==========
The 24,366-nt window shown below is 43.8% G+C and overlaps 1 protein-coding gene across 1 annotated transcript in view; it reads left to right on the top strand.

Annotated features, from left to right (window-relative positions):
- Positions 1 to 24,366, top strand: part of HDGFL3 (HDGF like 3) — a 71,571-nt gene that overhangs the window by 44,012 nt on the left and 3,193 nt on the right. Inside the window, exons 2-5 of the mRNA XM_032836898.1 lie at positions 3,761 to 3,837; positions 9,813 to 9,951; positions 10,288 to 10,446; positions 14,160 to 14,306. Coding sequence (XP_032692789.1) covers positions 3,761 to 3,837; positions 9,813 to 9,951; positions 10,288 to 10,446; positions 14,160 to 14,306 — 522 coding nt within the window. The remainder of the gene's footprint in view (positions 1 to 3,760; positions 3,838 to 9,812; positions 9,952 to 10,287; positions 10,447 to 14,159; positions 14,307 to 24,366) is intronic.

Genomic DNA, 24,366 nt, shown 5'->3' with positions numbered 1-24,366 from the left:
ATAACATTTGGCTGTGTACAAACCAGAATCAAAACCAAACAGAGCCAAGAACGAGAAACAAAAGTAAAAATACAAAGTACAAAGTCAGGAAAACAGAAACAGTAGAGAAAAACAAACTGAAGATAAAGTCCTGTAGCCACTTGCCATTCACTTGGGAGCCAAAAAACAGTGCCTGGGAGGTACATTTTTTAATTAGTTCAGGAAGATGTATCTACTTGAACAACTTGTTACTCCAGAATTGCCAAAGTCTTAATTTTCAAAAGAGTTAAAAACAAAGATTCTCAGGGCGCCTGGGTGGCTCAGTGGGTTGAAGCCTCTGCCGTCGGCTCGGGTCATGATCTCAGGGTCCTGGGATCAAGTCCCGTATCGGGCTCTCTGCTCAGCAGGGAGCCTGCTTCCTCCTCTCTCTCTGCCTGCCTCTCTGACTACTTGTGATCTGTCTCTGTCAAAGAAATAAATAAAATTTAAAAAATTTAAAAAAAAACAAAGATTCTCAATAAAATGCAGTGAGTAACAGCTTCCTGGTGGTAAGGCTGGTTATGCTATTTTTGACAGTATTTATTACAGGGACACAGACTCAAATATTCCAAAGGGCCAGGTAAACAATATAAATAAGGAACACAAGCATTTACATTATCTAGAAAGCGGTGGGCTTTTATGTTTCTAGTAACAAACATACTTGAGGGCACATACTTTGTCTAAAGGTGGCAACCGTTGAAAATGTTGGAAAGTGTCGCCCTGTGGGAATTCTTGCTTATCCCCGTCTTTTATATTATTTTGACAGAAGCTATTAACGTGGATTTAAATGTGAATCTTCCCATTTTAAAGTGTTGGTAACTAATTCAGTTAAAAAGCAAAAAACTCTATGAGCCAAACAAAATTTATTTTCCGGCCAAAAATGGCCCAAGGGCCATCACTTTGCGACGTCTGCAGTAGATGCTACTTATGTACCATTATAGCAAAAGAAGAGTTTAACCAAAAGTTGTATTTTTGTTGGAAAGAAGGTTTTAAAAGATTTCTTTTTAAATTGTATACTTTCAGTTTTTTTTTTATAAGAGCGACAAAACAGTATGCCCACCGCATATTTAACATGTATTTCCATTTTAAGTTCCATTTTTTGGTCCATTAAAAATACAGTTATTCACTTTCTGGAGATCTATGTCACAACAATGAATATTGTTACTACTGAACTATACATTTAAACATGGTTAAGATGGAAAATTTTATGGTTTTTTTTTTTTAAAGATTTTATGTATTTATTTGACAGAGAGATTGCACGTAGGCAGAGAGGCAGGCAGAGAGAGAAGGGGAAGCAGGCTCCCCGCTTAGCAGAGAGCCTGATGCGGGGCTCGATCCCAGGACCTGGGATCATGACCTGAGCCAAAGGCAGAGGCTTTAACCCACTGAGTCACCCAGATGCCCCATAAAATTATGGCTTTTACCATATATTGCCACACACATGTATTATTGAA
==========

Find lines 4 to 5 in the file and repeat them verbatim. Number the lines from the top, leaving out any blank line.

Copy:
Genomic DNA, 24,366 nt, shown 5'->3' with positions numbered 1-24,366 from the left:
ATAACATTTGGCTGTGTACAAACCAGAATCAAAACCAAACAGAGCCAAGAACGAGAAACAAAAGTAAAAATACAAAGTACAAAGTCAGGAAAACAGAAACAGTAGAGAAAAACAAACTGAAGATAAAGTCCTGTAGCCACTTGCCATTCACTTGGGAGCCAAAAAACAGTGCCTGGGAGGTACATTTTTTAATTAGTTCAGGAAGATGTATCTACTTGAACAACTTGTTACTCCAGAATTGCCAAAGTCTTAATTTTCAAAAGAGTTAAAAACAAAGATTCTCAGGGCGCCTGGGTGGCTCAGTGGGTTGAAGCCTCTGCCGTCGGCTCGGGTCATGATCTCAGGGTCCTGGGATCAAGTCCCGTATCGGGCTCTCTGCTCAGCAGGGAGCCTGCTTCCTCCTCTCTCTCTGCCTGCCTCTCTGACTACTTGTGATCTGTCTCTGTCAAAGAAATAAATAAAATTTAAAAAATTTAAAAAAAAACAAAGATTCTCAATAAAATGCAGTGAGTAACAGCTTCCTGGTGGTAAGGCTGGTTATGCTATTTTTGACAGTATTTATTACAGGGACACAGACTCAAATATTCCAAAGGGCCAGGTAAACAATATAAATAAGGAACACAAGCATTTACATTATCTAGAAAGCGGTGGGCTTTTATGTTTCTAGTAACAAACATACTTGAGGGCACATACTTTGTCTAAAGGTGGCAACCGTTGAAAATGTTGGAAAGTGTCGCCCTGTGGGAATTCTTGCTTATCCCCGTCTTTTATATTATTTTGACAGAAGCTATTAACGTGGATTTAAATGTGAATCTTCCCATTTTAAAGTGTTGGTAACTAATTCAGTTAAAAAGCAAAAAACTCTATGAGCCAAACAAAATTTATTTTCCGGCCAAAAATGGCCCAAGGGCCATCACTTTGCGACGTCTGCAGTAGATGCTACTTATGTACCATTATAGCAAAAGAAGAGTTTAACCAAAAGTTGTATTTTTGTTGGAAAGAAGGTTTTAAAAGATTTCTTTTTAAATTGTATACTTTCAGTTTTTTTTTTATAAGAGCGACAAAACAGTATGCCCACCGCATATTTAACATGTATTTCCATTTTAAGTTCCATTTTTTGGTCCATTAAAAATACAGTTATTCACTTTCTGGAGATCTATGTCACAACAATGAATATTGTTACTACTGAACTATACATTTAAACATGGTTAAGATGGAAAATTTTATGGTTTTTTTTTTTTAAAGATTTTATGTATTTATTTGACAGAGAGATTGCACGTAGGCAGAGAGGCAGGCAGAGAGAGAAGGGGAAGCAGGCTCCCCGCTTAGCAGAGAGCCTGATGCGGGGCTCGATCCCAGGACCTGGGATCATGACCTGAGCCAAAGGCAGAGGCTTTAACCCACTGAGTCACCCAGATGCCCCATAAAATTATGGCTTTTACCATATATTGCCACACACATGTATTATTGAA